In looking at how to best prepare for future incoming waves of this or other pandemics that impact SLP practice in hospital settings, Wong  presents an interesting view on pandemic planning for speech-language pathologists. She highlights the “lack of speech-language pathology-specific publications on frameworks to guide pandemic planning.” The analysis presented was conducted using the Stuff, Staff, Space and Systems framework  and includes a comprehensive table of suggestions for the clinician (p. 157). Collaboration, supports and review of systems are highlighted throughout. The systems approach presented serves to proactively assess potential problems before they arise and to help plan for future events. Wong  highlights the need to create a “culture of learning” and likens the process of preparation to that of a clinical assessment, where “understanding the system in which the speech-language pathology service works may be more thoroughly and efficiently tackled through a well thought out assessment.” The information presented and the framework used should be kept in mind for future healthcare crises where resources are stretched.
As we move forward, interesting gaps and questions are raised by Coutts  regarding dysphagia services to this clinical population and the essential nature of speech-language pathology services. Several of the gaps presented include the limited data on prevalence of dysphagia countries outside of North America and Europe, the impact of this pandemic on under-resourced healthcare systems, the unclear future of the impact COVID-19 will have on the profession, and the paucity of global data on dysphagia practice in different facilities. The author emphasizes that SLPs need to advocate for their roles in high care settings and that telerehabilitation warrants further investigation.
This scoping review of the literature, based on the initial, open access recommendations set forth by Namasivayam-MacDonald and Riquelme  highlights the need for, and benefits of, the ongoing investigation of how speech-language pathology service delivery models and specific clinical protocols were, and continue to be, challenged during this pandemic and its ongoing waves. The incoming myriad of patient presentations further challenge investigations into specific patient care approaches. In particular, the emergence of new and heterogenous variants in combination with individual vaccination status and comorbidities. It is highly suggested that the decision-making process clinicians undergo when providing communication and dysphagia services in the acute care setting to adults be further explored and shared, within the context of variants and overall sequalae. It is relevant to note that much of the empirical data available to date relates to the initial wave of the pandemic, hence the integration of findings with current trends must be prioritized by clinicians worldwide. The underlying neurophysiology impacted by COVID-19 also warrants exploration in the context of communication, cognition, and swallowing. Furthermore, it is important to recognize the changing rehabilitation needs and the impact of long COVID on this population moving forward. Long COVID presents challenges to many in their daily lives and little is known about its impact on patient care upon re-admission to the acute care setting, for related or unrelated causes. The profession of SLP and future practice has been impacted and will continue to be influenced by the ongoing exploration on how we do what we do.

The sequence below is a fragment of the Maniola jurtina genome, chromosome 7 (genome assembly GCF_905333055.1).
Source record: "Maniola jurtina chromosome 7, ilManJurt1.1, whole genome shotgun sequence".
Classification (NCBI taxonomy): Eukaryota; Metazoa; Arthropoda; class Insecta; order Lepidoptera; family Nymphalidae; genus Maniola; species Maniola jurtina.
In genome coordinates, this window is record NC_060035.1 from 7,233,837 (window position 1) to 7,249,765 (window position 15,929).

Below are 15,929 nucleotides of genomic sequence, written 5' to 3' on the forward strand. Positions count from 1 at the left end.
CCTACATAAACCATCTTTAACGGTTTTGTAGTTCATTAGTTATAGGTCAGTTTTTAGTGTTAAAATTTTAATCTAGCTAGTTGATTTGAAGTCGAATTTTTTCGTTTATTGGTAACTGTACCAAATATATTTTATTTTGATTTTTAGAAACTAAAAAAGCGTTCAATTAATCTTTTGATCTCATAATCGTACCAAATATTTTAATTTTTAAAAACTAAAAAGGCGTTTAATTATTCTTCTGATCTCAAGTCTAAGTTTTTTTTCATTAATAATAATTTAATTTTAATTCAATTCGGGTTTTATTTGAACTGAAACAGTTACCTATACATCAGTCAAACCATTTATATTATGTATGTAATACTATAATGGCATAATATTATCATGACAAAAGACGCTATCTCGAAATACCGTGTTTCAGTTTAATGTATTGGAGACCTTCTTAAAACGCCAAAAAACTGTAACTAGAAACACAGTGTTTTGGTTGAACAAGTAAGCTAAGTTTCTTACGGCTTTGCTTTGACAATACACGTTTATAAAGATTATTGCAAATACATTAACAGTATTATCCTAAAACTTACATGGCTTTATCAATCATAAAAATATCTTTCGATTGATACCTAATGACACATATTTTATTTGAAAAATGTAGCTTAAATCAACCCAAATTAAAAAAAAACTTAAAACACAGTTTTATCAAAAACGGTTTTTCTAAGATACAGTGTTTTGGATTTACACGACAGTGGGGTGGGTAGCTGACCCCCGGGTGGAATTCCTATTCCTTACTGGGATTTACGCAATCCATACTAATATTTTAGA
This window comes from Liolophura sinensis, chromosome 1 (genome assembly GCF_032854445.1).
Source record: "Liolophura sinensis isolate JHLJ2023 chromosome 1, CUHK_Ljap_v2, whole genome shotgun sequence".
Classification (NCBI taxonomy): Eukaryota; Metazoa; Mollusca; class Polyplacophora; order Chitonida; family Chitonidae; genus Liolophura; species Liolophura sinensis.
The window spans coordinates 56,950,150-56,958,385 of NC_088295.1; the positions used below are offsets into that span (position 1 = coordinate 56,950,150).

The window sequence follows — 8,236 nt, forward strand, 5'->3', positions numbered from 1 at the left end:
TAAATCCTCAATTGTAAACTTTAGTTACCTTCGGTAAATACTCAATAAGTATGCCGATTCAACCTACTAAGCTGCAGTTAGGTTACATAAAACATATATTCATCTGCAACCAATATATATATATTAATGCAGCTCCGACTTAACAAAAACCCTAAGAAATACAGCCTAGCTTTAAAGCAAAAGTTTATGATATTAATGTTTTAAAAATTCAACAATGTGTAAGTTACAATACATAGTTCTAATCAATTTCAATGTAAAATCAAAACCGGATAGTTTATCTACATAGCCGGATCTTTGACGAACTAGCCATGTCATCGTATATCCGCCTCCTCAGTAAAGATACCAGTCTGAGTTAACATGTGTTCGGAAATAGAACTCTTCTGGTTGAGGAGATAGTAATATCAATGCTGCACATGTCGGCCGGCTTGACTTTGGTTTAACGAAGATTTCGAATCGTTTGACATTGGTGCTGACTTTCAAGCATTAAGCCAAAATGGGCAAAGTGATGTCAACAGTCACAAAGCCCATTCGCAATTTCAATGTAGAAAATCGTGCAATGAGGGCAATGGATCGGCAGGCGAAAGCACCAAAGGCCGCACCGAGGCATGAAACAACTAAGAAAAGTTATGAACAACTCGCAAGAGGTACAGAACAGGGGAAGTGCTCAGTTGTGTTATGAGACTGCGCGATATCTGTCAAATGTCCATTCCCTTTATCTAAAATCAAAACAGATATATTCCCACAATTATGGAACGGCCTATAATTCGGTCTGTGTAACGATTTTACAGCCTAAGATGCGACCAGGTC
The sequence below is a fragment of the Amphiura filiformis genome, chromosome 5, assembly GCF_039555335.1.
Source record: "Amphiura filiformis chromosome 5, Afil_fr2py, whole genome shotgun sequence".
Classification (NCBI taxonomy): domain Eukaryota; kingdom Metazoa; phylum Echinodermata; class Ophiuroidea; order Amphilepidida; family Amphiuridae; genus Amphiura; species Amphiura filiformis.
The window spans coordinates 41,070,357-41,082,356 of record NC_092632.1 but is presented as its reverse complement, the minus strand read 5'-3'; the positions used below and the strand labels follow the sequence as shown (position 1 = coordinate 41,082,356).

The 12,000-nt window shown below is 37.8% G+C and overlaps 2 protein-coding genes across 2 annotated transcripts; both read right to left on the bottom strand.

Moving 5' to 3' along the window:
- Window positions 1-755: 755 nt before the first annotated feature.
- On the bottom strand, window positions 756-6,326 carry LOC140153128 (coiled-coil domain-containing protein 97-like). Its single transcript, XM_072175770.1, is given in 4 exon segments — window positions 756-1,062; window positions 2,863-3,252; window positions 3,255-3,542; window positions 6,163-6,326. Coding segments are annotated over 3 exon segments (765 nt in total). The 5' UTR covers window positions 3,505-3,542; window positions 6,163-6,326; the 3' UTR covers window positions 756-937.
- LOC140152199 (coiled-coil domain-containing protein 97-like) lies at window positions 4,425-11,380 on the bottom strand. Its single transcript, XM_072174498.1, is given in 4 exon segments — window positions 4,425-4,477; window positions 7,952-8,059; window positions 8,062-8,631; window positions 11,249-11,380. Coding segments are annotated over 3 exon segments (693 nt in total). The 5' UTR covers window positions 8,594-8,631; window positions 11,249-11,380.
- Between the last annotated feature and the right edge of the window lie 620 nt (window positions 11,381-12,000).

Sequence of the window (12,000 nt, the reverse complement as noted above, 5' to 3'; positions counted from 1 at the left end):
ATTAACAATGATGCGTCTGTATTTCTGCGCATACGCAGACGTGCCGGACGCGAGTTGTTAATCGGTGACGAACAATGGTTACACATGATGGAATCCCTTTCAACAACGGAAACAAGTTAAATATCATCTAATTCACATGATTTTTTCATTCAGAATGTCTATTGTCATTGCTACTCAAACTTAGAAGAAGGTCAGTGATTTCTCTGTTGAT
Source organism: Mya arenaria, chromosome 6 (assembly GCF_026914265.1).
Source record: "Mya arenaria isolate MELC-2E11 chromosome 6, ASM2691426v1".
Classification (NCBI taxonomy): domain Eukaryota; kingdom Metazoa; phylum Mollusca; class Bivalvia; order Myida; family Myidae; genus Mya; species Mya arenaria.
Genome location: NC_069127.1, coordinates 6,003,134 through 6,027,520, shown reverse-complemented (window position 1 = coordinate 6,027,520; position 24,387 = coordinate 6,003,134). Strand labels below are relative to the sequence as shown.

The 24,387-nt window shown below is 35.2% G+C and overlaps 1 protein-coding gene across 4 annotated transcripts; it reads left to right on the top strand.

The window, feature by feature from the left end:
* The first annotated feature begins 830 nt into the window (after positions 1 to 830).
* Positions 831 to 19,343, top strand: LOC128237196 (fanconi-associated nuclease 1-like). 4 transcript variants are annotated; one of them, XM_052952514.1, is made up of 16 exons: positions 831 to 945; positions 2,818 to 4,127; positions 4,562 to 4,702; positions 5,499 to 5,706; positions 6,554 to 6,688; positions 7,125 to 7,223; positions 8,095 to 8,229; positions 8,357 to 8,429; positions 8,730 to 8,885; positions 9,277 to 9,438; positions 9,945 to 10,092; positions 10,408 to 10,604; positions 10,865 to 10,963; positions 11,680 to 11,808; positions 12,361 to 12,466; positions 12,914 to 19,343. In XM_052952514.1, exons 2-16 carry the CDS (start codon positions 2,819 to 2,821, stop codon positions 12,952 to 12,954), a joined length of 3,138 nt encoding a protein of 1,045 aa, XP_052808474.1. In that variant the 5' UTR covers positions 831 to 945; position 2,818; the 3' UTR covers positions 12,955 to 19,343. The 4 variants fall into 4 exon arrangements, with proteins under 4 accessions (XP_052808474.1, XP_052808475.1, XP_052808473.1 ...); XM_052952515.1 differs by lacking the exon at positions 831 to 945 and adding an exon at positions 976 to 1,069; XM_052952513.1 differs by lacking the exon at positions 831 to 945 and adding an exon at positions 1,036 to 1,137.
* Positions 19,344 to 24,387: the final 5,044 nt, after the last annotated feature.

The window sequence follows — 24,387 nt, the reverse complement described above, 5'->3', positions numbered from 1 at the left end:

In conclusion, SLPs remain essential healthcare workers at the frontlines. The empirical data shared in this scoping review provides support for the ongoing role of the SLP in the acute care setting and the impact COVID-19 and its variants have on the underlying systems for communication and swallowing. The non-empirical data presented and available to date allow for additional exploration of the role of the speech-language pathologist with this specific clinical population. The recommendations previously provided by Namasivayam-MacDonald and Riquelme  have been explored and updated from the available evidence. This document serves as proof of the need for ongoing research into the clinical presentations of patients with speech-language, cognitive and/or swallowing deficits resulting from COVID-19, as well as into systems of care that will provide the best outcomes in their rehabilitation.
LFR: Conceptualization, methodology, supervision, writing. SD: Methodology, data curation. AH: Methodology, data curation. IH: Methodology, data curation. AS: Methodology, data curation. SWA: Methodology, data curation. ANM: Conceptualization, methodology, formal analysis, supervision, writing.
The authors have declared that no competing interests exist.